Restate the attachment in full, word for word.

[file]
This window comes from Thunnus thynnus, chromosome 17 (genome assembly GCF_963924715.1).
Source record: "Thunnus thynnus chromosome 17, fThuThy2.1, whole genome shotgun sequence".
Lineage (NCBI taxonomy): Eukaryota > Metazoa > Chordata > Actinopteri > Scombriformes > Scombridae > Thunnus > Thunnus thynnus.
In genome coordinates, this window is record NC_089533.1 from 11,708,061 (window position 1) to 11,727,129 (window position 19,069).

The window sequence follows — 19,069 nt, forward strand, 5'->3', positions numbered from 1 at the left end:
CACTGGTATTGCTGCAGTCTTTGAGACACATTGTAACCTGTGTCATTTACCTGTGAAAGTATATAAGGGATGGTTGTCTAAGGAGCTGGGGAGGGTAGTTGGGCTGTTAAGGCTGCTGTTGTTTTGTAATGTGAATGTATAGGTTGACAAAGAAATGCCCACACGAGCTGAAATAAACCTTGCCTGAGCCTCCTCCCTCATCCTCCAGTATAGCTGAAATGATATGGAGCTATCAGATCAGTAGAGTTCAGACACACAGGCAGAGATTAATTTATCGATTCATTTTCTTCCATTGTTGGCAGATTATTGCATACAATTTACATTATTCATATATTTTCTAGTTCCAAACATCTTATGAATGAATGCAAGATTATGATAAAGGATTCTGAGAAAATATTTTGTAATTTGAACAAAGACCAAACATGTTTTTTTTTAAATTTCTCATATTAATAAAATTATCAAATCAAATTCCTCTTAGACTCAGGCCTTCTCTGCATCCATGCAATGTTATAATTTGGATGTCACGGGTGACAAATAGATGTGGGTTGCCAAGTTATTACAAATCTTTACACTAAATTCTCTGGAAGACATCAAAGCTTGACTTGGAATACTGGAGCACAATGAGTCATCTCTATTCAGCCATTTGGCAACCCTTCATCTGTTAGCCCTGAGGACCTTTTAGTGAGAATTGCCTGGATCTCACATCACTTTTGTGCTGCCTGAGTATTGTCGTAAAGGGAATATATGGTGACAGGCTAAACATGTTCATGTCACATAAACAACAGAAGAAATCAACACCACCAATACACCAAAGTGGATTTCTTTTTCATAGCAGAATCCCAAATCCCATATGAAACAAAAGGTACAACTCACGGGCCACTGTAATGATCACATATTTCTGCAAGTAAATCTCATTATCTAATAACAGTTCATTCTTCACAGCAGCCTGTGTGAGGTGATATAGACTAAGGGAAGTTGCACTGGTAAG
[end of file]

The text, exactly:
This window comes from Thunnus thynnus, chromosome 17 (genome assembly GCF_963924715.1).
Source record: "Thunnus thynnus chromosome 17, fThuThy2.1, whole genome shotgun sequence".
Lineage (NCBI taxonomy): Eukaryota > Metazoa > Chordata > Actinopteri > Scombriformes > Scombridae > Thunnus > Thunnus thynnus.
In genome coordinates, this window is record NC_089533.1 from 11,708,061 (window position 1) to 11,727,129 (window position 19,069).

The window sequence follows — 19,069 nt, forward strand, 5'->3', positions numbered from 1 at the left end:
CACTGGTATTGCTGCAGTCTTTGAGACACATTGTAACCTGTGTCATTTACCTGTGAAAGTATATAAGGGATGGTTGTCTAAGGAGCTGGGGAGGGTAGTTGGGCTGTTAAGGCTGCTGTTGTTTTGTAATGTGAATGTATAGGTTGACAAAGAAATGCCCACACGAGCTGAAATAAACCTTGCCTGAGCCTCCTCCCTCATCCTCCAGTATAGCTGAAATGATATGGAGCTATCAGATCAGTAGAGTTCAGACACACAGGCAGAGATTAATTTATCGATTCATTTTCTTCCATTGTTGGCAGATTATTGCATACAATTTACATTATTCATATATTTTCTAGTTCCAAACATCTTATGAATGAATGCAAGATTATGATAAAGGATTCTGAGAAAATATTTTGTAATTTGAACAAAGACCAAACATGTTTTTTTTTAAATTTCTCATATTAATAAAATTATCAAATCAAATTCCTCTTAGACTCAGGCCTTCTCTGCATCCATGCAATGTTATAATTTGGATGTCACGGGTGACAAATAGATGTGGGTTGCCAAGTTATTACAAATCTTTACACTAAATTCTCTGGAAGACATCAAAGCTTGACTTGGAATACTGGAGCACAATGAGTCATCTCTATTCAGCCATTTGGCAACCCTTCATCTGTTAGCCCTGAGGACCTTTTAGTGAGAATTGCCTGGATCTCACATCACTTTTGTGCTGCCTGAGTATTGTCGTAAAGGGAATATATGGTGACAGGCTAAACATGTTCATGTCACATAAACAACAGAAGAAATCAACACCACCAATACACCAAAGTGGATTTCTTTTTCATAGCAGAATCCCAAATCCCATATGAAACAAAAGGTACAACTCACGGGCCACTGTAATGATCACATATTTCTGCAAGTAAATCTCATTATCTAATAACAGTTCATTCTTCACAGCAGCCTGTGTGAGGTGATATAGACTAAGGGAAGTTGCACTGGTAAG